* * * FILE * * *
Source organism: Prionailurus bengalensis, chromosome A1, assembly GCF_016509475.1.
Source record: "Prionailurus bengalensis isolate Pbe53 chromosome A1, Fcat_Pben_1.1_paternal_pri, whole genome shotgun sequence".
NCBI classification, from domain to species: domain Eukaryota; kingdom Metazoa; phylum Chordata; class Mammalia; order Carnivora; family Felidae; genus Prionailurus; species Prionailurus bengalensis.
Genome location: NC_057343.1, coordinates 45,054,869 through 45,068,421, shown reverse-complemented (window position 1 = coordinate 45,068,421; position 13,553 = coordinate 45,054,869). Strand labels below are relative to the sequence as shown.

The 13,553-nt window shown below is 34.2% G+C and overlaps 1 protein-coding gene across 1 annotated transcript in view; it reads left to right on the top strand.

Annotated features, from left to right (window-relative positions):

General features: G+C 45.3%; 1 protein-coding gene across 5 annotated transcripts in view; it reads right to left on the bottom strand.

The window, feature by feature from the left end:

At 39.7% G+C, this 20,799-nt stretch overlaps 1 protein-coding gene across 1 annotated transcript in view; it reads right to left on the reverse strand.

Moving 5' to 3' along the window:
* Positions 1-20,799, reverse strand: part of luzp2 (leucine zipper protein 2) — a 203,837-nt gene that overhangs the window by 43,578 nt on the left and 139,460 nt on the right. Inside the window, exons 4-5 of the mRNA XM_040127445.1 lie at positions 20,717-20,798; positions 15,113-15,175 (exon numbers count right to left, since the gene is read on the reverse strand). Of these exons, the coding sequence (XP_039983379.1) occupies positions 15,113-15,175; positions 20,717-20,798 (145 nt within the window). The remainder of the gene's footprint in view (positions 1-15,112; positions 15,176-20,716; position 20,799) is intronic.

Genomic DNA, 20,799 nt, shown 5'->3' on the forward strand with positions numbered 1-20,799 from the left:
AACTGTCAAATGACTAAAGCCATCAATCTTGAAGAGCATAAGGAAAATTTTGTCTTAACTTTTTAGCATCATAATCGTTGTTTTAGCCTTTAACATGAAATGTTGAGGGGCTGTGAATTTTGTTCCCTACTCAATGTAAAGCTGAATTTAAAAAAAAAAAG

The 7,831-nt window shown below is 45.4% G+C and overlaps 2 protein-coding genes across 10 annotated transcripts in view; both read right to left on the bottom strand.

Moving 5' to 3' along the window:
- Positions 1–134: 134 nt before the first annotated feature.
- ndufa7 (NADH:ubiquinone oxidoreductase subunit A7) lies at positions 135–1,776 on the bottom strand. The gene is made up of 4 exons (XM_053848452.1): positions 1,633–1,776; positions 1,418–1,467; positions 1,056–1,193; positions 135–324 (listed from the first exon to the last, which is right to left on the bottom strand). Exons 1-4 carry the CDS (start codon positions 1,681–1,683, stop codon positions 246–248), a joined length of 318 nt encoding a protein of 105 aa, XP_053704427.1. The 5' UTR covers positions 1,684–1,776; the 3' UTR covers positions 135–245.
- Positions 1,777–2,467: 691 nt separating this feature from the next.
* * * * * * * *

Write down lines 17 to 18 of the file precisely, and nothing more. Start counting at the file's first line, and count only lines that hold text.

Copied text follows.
- ndufa7 (NADH:ubiquinone oxidoreductase subunit A7) lies at positions 135–1,776 on the bottom strand. The gene is made up of 4 exons (XM_053848452.1): positions 1,633–1,776; positions 1,418–1,467; positions 1,056–1,193; positions 135–324 (listed from the first exon to the last, which is right to left on the bottom strand). Exons 1-4 carry the CDS (start codon positions 1,681–1,683, stop codon positions 246–248), a joined length of 318 nt encoding a protein of 105 aa, XP_053704427.1. The 5' UTR covers positions 1,684–1,776; the 3' UTR covers positions 135–245.
- Positions 1,777–2,467: 691 nt separating this feature from the next.